Dear Ugo, I think that all your questions are variations of one fundamental question: What is the point of continuing with a 40-year-old “critically resistant” thesis when we are witness to the worldwide triumph of Neoliberal late Capitalist modernisation? Your critique of this current situation is virtually the same as that which was sympathetically formulated by Frederick Jameson in his 1994 book “The Seeds of Time” (p. 189-209).

During our interview, you rightly challenged me as to the pertinence of my continuing with this 40-year-old resistant stance originating in Alex Tzonis and Liane Lefevre’s seminal essay of 1981 “The Grid and the Pathway” which was surely the inspiration behind my 1983 essay, “Towards a Critical Regionalism: Ten Points for an Architecture of Resistance”. As you rightly pointed out at the time what can be the pertinence of this thesis given the subsequent worldwide triumph of neoliberal globalized Capitalism; a movement which was already underway with the election of Ronald Reagan to the presidency of the US in the early 70s & the anti-welfare state economic thesis of Von Hayek, later embraced by Margaret Thatcher. However, one could say that the 5th edition of my book Modern Architecture: a Critical History (2020) proves the validity of the Critical Regionalism argument in that modernity is being inflected differently across the world.

In his book “The Seeds of Time” of 1994 Frederic Jameson analyzes Critical Regionalism as an aesthetic with a political overlay in a particularly sensitive and yet rigorous manner! He writes: “The category of the joint as a primal articulation of the two forces that meet in it along with its correlative of the break or dis- joint … the point at which things break against each other rather than connect, that significant fulcrum at which one system abruptly ends to give way to another (and here he is referring to my essay, “Rapell a l’ordre” of 1991) would seem to be the fundamental aesthetic of Critical Regionalism”.

Forty years separate the first and fifth editions of Modern Architecture: a Critical History (1980 and 2020), with the first edition coinciding with the 1980 scenographically postmodern Venice Biennale of that year! The 1st edition written between 1970 and 1980 was an operative history in large part of the interwar Modern Movement conceived as a progressive left-wing sequel to Banham’s anti-Marxist, “Theory and Design in the First Machine Age” of 1960! Where the 1st edition opened with Walter Benjamin’s image of the Angel of History of 1944, written just before his suicide, the 5th edition opens with a citation from Gui Debord’s “Comments on the Society of the Spectacle” (1988; 1990), ending with the words “power saved by the media from having to take any responsibility for its delirious decisions thinks that it no longer needs to think and indeed cannot think”.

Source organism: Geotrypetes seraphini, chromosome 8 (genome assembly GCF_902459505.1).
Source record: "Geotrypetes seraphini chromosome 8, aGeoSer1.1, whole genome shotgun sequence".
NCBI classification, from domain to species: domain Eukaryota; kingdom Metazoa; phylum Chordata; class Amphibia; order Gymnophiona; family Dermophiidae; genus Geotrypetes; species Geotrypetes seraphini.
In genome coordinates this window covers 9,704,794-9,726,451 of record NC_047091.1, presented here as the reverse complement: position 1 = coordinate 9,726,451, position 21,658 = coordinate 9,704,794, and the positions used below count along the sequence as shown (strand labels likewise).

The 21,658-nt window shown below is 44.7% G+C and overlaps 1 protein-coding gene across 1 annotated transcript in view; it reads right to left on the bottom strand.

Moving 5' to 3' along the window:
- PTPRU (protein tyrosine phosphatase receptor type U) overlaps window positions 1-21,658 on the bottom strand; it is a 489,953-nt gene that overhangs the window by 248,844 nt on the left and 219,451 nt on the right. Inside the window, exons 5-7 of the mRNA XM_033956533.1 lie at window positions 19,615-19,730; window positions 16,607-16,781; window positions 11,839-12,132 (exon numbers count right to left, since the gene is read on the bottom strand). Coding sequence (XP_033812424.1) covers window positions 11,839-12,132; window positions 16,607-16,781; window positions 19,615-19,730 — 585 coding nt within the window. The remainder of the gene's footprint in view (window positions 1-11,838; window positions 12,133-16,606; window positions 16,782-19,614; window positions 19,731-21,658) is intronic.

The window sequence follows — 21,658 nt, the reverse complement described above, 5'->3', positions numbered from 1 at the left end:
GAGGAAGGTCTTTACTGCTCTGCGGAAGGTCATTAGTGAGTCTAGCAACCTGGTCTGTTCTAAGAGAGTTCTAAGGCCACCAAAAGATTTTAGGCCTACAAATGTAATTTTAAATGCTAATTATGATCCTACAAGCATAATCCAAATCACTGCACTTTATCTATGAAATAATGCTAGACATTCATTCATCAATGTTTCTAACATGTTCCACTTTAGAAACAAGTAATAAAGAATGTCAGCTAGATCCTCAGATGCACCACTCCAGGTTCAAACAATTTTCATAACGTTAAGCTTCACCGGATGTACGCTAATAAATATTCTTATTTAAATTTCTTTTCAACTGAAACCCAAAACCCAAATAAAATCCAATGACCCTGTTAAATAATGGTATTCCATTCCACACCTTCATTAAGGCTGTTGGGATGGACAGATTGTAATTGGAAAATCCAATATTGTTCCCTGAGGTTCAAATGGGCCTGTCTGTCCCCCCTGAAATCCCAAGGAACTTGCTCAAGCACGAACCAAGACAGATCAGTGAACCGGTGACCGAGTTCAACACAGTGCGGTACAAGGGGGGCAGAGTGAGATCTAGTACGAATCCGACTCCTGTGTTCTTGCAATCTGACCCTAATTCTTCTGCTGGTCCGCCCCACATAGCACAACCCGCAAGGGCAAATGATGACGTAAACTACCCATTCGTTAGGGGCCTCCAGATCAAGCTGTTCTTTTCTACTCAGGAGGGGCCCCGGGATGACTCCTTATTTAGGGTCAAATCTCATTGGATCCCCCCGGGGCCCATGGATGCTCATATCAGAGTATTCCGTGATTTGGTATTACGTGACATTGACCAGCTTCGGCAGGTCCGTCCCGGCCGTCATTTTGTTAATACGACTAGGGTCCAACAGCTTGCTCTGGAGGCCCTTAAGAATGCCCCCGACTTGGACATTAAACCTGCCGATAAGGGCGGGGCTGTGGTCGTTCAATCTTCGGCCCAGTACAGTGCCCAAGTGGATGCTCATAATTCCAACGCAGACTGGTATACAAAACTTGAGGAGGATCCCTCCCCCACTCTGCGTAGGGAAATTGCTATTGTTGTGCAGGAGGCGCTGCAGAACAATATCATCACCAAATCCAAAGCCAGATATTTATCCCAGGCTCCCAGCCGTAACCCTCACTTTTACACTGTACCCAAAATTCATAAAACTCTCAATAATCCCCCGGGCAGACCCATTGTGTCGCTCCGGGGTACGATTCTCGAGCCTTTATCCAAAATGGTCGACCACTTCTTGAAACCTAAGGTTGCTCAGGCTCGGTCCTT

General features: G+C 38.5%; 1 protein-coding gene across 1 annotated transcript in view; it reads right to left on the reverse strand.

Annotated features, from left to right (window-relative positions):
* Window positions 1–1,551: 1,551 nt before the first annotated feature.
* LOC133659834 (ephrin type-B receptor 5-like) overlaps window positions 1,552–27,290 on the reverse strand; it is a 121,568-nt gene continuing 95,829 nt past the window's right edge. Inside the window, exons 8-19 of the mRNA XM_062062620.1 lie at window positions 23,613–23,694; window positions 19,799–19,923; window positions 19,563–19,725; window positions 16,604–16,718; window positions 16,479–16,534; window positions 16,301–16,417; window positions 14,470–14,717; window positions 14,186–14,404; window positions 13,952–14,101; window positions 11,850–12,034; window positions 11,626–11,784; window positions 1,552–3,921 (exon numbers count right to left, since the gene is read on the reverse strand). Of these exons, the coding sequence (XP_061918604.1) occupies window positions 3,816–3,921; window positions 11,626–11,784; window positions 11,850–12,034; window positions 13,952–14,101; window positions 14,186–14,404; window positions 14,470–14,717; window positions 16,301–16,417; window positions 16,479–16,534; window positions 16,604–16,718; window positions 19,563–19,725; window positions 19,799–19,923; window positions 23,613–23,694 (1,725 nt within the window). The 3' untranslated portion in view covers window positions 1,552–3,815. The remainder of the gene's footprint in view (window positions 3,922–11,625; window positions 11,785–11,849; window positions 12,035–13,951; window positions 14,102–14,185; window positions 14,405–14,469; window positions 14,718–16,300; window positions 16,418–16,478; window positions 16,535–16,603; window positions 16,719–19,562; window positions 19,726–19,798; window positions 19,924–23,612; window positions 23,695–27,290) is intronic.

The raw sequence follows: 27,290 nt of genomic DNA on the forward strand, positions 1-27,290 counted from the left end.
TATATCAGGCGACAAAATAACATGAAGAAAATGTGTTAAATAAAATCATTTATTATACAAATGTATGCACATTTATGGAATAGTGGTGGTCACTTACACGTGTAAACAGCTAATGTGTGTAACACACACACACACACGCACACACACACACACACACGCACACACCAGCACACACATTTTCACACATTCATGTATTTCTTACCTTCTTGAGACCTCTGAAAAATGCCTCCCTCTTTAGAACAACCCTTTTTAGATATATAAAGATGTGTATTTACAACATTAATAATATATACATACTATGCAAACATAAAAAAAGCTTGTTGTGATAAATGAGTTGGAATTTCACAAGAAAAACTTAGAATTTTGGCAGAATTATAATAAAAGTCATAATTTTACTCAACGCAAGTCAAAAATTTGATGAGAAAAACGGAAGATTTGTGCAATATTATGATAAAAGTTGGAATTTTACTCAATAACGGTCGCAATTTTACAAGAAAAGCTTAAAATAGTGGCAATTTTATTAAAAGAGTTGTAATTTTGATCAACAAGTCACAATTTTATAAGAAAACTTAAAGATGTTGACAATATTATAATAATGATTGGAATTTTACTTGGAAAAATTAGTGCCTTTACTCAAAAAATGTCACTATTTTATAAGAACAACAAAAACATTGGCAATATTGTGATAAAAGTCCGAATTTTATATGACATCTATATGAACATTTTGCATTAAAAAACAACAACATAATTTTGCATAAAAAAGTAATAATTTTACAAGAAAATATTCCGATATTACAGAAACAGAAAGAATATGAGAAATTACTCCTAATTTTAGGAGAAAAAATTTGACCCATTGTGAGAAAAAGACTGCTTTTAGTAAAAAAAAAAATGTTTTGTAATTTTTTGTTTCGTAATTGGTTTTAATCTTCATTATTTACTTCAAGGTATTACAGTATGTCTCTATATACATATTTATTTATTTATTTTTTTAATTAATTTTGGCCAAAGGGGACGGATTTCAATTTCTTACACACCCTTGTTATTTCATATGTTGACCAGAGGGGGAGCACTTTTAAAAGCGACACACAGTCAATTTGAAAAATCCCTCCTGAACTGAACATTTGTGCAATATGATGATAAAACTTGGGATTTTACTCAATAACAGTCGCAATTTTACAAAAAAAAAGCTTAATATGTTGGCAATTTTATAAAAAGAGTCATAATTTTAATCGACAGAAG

At the end of the first edition, I wrote: “The veil that photo-lithography draws over architecture is not neutral. High-speed photography and reproductive processes are surely not only the political economy of the sign but also an unfair filter through which our tactile environment tends to lose its concrete responsiveness. When much of modern building is experienced in actuality its photogenic sculptural quality is denied by the poverty and brutality of its detailing … That modern society still possesses a capacity for such refined inflexion finds its confirmation in the finest work of Aalto. Against his inspiring achievement, the tendency of modern building to be devoid of content, to be reduced through the way it is built returns us to the Heideggerian challenge that building, dwelling, cultivating and being were once indivisible”.

Here we already have the roots of Critical Regionalism “Avant la Lettre” plus my shift to the tectonic in the 90s (1995). However, my reference to Aalto in 1980 may also be seen in retrospect as advocating an alternative modernity! However, as Jameson points out in The Seeds of Time (p. 26 to 30) this alternative has also been rendered inaccessible via the highly destructive titanic forces unleashed by the forces of late capitalism! What can one say in the face of this? Perhaps one can only offer the myth of Critical Regionalism as a hypothetical ground upon which one can still create a microcosmos.


BANHAM, R. (1960) - Theory and Design in the First Machine Age. Praeger, New York.

BURDETT R. and SUDJIC D. (2007) – The Endless City, researched by the London School of Economics. Phaidon, London.

DEBORD, G. (1988) – Commentaires sur la société du spectacle. Éditions Gérard Lebovici, Paris.

DEBORD, G. (1990) – Comments on the Society of the Spectacle. Verso, London-New York.

FRAMPTON, K. (1980) – Modern Architecture: A Critical History. Thames and Hudson, London.

FRAMPTON, K. (1990) – “Rappel à l’ordre, the Case for the Tectonic”. Architectural Design 60, 19-25.

FRAMPTON, K. (1995) – Studies in Tectonic Culture. The Poetics of Construction in Nineteenth and Twentieth Century Architecture. MIT Press, Cambridge.

FRAMPTON, K. (2015) – “A Geneaology of Modern Architecture. Lars Müller, Zürich.

GADAMER, H. G. (1975) – Truth and Method. Sheed & Ward Ltd, New York.

JAMESON, F. (1991) Postmodernism, or, The Cultural Logic of Late Capitalism. Duke University Press, Durham.

JAMESON, F. (1994) – The Seeds of Time. Columbia University Press, New York.

LEFAIVRE L. and TZONIS A. (1981) – “The grid and the pathway: An Introduction to the Work of Dimitris and Susana Antonakakis”. Architecture in Greece, 15, 164-178.

LEFAIVRE L., TZONIS A. and STAGNO B. (2001) – Tropical Architecture, Critical Regionalism in an Age of Globalization. Wiley Academy, London.

SCHUMACHER E. F. (1973) – Small is Beautiful: Economics as if People Mattered. Harper and Row, New York.